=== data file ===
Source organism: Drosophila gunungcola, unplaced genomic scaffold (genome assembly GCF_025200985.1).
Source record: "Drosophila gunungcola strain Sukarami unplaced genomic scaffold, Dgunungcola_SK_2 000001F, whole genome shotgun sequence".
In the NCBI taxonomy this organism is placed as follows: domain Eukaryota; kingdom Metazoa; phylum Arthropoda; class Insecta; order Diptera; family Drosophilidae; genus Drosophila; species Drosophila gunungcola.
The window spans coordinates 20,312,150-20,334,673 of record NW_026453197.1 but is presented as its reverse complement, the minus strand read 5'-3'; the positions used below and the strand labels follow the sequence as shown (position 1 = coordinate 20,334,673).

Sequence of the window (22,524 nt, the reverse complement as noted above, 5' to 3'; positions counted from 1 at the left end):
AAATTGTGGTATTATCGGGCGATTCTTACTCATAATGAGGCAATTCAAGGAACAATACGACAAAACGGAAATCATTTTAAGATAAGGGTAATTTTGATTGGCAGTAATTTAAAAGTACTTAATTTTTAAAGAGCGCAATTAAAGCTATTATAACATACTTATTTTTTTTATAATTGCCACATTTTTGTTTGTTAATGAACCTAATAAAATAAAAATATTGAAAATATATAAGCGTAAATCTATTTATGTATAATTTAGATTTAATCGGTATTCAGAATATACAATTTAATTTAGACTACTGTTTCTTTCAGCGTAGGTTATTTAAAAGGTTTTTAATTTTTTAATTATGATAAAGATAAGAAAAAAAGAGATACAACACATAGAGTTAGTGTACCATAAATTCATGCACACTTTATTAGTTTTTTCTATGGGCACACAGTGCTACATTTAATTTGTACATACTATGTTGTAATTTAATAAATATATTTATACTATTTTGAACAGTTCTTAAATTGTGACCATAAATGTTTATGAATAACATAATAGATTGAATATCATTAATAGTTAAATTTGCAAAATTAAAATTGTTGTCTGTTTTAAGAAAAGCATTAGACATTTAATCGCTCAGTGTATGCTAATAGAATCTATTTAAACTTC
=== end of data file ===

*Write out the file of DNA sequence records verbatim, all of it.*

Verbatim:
Source organism: Drosophila gunungcola, unplaced genomic scaffold (genome assembly GCF_025200985.1).
Source record: "Drosophila gunungcola strain Sukarami unplaced genomic scaffold, Dgunungcola_SK_2 000001F, whole genome shotgun sequence".
In the NCBI taxonomy this organism is placed as follows: domain Eukaryota; kingdom Metazoa; phylum Arthropoda; class Insecta; order Diptera; family Drosophilidae; genus Drosophila; species Drosophila gunungcola.
The window spans coordinates 20,312,150-20,334,673 of record NW_026453197.1 but is presented as its reverse complement, the minus strand read 5'-3'; the positions used below and the strand labels follow the sequence as shown (position 1 = coordinate 20,334,673).

Sequence of the window (22,524 nt, the reverse complement as noted above, 5' to 3'; positions counted from 1 at the left end):
AAATTGTGGTATTATCGGGCGATTCTTACTCATAATGAGGCAATTCAAGGAACAATACGACAAAACGGAAATCATTTTAAGATAAGGGTAATTTTGATTGGCAGTAATTTAAAAGTACTTAATTTTTAAAGAGCGCAATTAAAGCTATTATAACATACTTATTTTTTTTATAATTGCCACATTTTTGTTTGTTAATGAACCTAATAAAATAAAAATATTGAAAATATATAAGCGTAAATCTATTTATGTATAATTTAGATTTAATCGGTATTCAGAATATACAATTTAATTTAGACTACTGTTTCTTTCAGCGTAGGTTATTTAAAAGGTTTTTAATTTTTTAATTATGATAAAGATAAGAAAAAAAGAGATACAACACATAGAGTTAGTGTACCATAAATTCATGCACACTTTATTAGTTTTTTCTATGGGCACACAGTGCTACATTTAATTTGTACATACTATGTTGTAATTTAATAAATATATTTATACTATTTTGAACAGTTCTTAAATTGTGACCATAAATGTTTATGAATAACATAATAGATTGAATATCATTAATAGTTAAATTTGCAAAATTAAAATTGTTGTCTGTTTTAAGAAAAGCATTAGACATTTAATCGCTCAGTGTATGCTAATAGAATCTATTTAAACTTC